This randomized controlled trial investigated the effectiveness and cost-effectiveness of dry-needling and exercise compared with sham dry-needling and exercise for chronic whiplash-associated disorders (WAD). The setting was a single university centre and 4 physiotherapy practices in Queensland, Australia. Eighty patients with chronic WAD (>3 months) were enrolled between June 2009 and August 2012 with 1-year follow-up completed in August 2013. The interventions were 6 weeks of dry-needling to posterior neck muscles (n = 40) and exercise or sham dry-needling and exercise (n = 40). The primary outcomes of the Neck Disability Index (NDI) and self-rated recovery were measured at baseline, 6 and 12 weeks, 6 and 12 months by a blinded assessor. Analysis was intention to treat. An economic evaluation was planned but missing data deemed further analysis unwarranted. Seventy-nine patients (99%) were followed up at 6 weeks, 78 (98%) at 12 weeks, 74 (93%) at 6 months, and 73 (91%) at 12 months. The dry-needling and exercise intervention was more effective than sham dry-needling and exercise in reducing disability at 6 and 12 months but not at 6 and 12 weeks. The treatment effects were small and not clinically worthwhile. At 6 weeks, the treatment effect on the 0-100 NDI was −0.3 (95% confidence interval −5.4 to 4.7), 12 weeks −0.3 (−5.2 to 4.9), 6 months −4.4 (−9.6 to −0.74), and 12 months −3.8 (−9.1 to −0.5). There was no effect for self-rated recovery. In patients with chronic WAD, dry-needling and exercise has no clinically worthwhile effects over sham dry-needling and exercise.
Dry-needling and exercise has no clinically worthwhile effects over sham needling and exercise on disability in patients with chronic whiplash.
aGriffith Health Institute, Centre of National Research on Disability and Rehabilitation Medicine (CONROD) and Centre for Musculoskeletal Research and School of Allied Health, Griffith University, Parklands, Australia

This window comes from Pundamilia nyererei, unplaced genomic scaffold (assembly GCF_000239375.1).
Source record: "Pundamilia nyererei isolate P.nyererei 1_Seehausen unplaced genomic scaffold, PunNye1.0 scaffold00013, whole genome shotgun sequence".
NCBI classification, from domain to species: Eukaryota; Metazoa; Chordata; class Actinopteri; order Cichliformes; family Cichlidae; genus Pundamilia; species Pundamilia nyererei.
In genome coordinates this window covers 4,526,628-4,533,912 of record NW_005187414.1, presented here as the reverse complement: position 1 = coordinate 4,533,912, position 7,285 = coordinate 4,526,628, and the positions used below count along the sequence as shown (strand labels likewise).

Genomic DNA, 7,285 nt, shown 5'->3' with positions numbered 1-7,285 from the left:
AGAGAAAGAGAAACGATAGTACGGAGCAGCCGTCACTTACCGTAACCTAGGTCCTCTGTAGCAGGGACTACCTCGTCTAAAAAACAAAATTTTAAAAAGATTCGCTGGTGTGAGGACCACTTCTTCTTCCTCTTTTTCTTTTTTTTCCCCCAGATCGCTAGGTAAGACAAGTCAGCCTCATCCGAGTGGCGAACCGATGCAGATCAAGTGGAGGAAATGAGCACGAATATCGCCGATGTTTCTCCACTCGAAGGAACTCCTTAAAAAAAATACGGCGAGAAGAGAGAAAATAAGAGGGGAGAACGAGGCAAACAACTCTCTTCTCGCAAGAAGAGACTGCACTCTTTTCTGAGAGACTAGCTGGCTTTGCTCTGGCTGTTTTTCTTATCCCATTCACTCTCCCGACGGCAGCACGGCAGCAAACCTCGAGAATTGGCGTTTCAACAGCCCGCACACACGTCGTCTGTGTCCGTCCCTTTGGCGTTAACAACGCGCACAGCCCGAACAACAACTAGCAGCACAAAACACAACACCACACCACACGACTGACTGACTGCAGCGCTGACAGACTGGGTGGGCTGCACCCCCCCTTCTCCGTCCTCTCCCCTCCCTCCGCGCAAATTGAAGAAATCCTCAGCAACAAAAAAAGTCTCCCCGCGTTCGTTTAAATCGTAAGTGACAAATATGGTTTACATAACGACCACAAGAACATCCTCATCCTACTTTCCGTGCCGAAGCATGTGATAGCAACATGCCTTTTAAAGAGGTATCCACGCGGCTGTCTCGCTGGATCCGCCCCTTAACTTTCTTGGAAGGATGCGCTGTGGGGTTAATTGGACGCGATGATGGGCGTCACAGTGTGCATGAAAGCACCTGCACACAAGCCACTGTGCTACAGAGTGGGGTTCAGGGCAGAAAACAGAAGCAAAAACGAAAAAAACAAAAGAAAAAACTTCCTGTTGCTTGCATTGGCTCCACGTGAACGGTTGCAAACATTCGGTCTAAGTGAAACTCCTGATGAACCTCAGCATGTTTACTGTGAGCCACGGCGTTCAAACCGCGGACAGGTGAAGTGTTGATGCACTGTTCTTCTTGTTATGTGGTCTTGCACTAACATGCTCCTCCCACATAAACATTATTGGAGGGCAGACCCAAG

bUniversity of Queensland, School of Health and Rehabilitation Sciences, Centre for Clinical Research Excellence in Spinal Pain, Injury and Health, Brisbane, Australia
cHealthindustry.com.au Pty Ltd, New Farm, Australia
dGriffith University, Gold Coast, Australia
eCentre of National Research on Disability and Rehabilitation Medicine (CONROD), University of Queensland, Brisbane, Australia
fAustralian Centre for Economic Research on Health, The University of Queensland, Edith Cavell Building, Royal Brisbane and Women's Hospital, Brisbane, Australia
gSchool of Economics, The University of Queensland, Brisbane, Australia
hUniversity of Queensland Centre for Clinical Research (UQCCR), Royal Brisbane and Women's Hospital, Brisbane, Australia
Correspondence author. Address: Griffith Health Institute, Griffith University, Parklands, Gold Coast, Queensland 4222, Australia. Tel.: 61 7 55529771; fax: 61 7 33936924. E-mail address: email@example.com (M. Sterling).
Sponsorships or competing interests that may be relevant to content are disclosed at the end of this article.
Received September 24, 2014
Received in revised form December 28, 2014
Accepted December 30, 2014